The court's acceptance of the State's argument was effectively a ruling that the DataMaster test result was admissible. Subsequent discussions with the court confirm that Terry's attorney and the State took the court's ruling on the State's motion in limine to be a final ruling on the admissibility of the test result. In consonance with these discussions, the test result was admitted without objection, and the questioning centered on the reliability of the machine and operating procedures.
On our de novo review of the record, we conclude Terry received exactly the relief he now requests, a ruling on the admissibility of the test result. See State v. Feddersen, 230 N.W.2d 510, 512 (Iowa 1975) (entertaining as a motion to suppress a pretrial motion in limine "to suppress eyewitness identification" and concluding the motion "presented a question regarding admissibility of evidence which would and did eliminate the need for an in-course-of-trial-ruling thereon"); State v. Guess, 223 N.W.2d 214, 216 (Iowa 1974) (stating motion in limine was "more akin to a motion to suppress than a motion in limine and will be treated as such"). Accordingly, his attorney did not breach an essential duty in failing to file a motion to suppress.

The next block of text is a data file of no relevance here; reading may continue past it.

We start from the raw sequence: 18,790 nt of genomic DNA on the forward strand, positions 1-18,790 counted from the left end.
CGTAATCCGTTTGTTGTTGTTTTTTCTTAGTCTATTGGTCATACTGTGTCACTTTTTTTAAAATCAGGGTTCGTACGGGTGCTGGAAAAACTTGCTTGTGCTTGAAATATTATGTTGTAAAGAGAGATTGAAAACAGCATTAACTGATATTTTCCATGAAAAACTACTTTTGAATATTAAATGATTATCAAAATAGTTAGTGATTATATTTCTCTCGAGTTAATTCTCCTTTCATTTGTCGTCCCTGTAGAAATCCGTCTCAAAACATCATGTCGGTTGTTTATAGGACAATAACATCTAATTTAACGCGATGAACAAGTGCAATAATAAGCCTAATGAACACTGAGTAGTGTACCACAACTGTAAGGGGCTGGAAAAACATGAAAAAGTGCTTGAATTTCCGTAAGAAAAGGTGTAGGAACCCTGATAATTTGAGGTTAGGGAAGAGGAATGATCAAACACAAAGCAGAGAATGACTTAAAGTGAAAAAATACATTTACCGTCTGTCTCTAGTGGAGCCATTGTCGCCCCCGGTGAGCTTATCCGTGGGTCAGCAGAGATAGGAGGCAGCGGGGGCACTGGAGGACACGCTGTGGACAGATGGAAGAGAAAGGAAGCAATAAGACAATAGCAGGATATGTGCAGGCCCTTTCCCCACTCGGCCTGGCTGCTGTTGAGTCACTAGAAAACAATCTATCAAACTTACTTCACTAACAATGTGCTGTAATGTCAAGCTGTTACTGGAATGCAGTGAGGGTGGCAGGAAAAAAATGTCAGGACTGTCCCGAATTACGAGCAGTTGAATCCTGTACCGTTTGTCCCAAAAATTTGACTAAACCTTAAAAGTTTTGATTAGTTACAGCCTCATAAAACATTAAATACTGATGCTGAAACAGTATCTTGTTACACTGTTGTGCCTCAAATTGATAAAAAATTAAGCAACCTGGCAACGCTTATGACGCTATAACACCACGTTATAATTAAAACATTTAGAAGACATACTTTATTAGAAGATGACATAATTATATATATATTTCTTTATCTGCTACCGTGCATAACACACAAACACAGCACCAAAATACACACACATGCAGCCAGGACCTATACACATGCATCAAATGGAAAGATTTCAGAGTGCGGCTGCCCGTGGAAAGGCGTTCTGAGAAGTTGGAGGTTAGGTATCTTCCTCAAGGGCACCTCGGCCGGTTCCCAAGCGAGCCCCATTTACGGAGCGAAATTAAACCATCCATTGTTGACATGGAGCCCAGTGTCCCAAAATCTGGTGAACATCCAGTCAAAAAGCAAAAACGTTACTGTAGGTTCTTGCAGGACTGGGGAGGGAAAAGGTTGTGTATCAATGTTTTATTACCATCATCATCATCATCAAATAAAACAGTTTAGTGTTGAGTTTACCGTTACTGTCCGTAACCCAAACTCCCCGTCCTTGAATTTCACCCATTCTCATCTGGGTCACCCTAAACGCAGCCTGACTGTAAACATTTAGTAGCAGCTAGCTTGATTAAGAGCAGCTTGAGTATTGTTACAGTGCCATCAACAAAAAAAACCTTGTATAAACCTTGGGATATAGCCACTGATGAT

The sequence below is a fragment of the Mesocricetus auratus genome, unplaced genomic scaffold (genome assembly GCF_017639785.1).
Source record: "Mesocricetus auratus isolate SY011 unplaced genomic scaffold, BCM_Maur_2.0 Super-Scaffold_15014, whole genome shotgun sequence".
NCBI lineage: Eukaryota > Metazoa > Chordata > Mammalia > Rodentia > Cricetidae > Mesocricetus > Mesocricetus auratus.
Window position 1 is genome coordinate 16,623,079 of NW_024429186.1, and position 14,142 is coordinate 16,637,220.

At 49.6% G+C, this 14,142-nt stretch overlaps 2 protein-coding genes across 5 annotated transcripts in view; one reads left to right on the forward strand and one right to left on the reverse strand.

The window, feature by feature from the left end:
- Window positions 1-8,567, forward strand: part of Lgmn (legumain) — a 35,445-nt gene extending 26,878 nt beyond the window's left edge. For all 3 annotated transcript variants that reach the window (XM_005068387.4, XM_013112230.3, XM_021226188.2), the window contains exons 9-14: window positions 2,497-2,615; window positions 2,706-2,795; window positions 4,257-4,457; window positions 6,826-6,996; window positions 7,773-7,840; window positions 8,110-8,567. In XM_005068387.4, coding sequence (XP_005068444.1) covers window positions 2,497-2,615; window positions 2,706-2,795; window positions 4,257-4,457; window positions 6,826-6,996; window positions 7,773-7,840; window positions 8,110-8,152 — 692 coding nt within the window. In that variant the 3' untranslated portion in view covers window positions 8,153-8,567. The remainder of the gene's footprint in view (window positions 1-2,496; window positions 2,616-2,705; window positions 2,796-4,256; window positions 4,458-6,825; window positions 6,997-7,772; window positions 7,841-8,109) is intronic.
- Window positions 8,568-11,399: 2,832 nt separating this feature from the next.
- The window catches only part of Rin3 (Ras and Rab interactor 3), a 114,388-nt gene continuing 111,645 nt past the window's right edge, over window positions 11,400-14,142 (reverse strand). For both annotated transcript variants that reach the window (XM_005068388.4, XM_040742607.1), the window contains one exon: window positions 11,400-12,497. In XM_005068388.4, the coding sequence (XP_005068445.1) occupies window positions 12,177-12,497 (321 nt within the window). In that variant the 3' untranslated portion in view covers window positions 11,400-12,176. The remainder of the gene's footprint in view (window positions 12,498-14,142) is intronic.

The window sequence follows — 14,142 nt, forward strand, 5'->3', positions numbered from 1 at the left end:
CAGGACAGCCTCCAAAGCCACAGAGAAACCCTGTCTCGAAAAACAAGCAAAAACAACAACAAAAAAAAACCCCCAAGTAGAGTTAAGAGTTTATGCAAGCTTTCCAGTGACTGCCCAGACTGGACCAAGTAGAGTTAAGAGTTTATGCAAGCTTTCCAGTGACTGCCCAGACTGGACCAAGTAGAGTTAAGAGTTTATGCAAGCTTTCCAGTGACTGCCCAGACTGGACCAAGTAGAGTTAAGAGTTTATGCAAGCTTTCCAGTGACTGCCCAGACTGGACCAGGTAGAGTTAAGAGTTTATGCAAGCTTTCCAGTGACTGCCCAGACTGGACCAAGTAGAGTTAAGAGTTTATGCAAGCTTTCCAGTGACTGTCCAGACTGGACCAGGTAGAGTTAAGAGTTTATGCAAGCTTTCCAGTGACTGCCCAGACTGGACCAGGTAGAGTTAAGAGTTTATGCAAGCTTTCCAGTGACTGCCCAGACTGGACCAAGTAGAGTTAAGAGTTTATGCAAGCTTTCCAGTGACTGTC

(b) Failure to object to the admission of DataMaster evidence.
In a related claim, Terry asserts his attorney should have objected to the admission of the test result at the time of trial. In light of our conclusion that the district court's ruling on the State's motion in limine was a final ruling on the admissibility of the test result, we further conclude that Terry's attorney did not breach an essential duty in failing to raise a trial objection to the admissibility of the test result.
(c) Misstatement during closing argument.
Terry next argues that his attorney conceded an element of the State's case during his closing argument. On our de novo review, we disagree. See Truesdell, 679 N.W.2d at 615 (setting forth the standard of review).
Terry's attorney stated, "So if you find him guilty of the OWI, just by law you'll end up finding him guilty of the reckless." While we agree the statement sounds like a concession, it was an accurate restatement of the jury instruction that "[d]riving under the influence is itself a 'reckless act.'" See State v. McQuillen, 420 N.W.2d 488, 489 (Iowa 1988) ("[D]runk driving is itself a reckless act."). Terry's attorney simply reiterated a given instruction and quickly moved on to the crux of the case: whether Terry's operation of a motor vehicle while intoxicated caused Tran's injuries. We conclude Terry's attorney did not breach an essential duty in making the statement.
(d) Motion for change of venue.
Finally, Terry argues that his attorney was ineffective in failing to move for a change of venue. We find the record inadequate to address the issue and we preserve this issue for postconviction relief proceedings.
We affirm Terry's judgment and sentence and preserve for postconviction relief proceedings his claim that counsel should have requested a change of venue.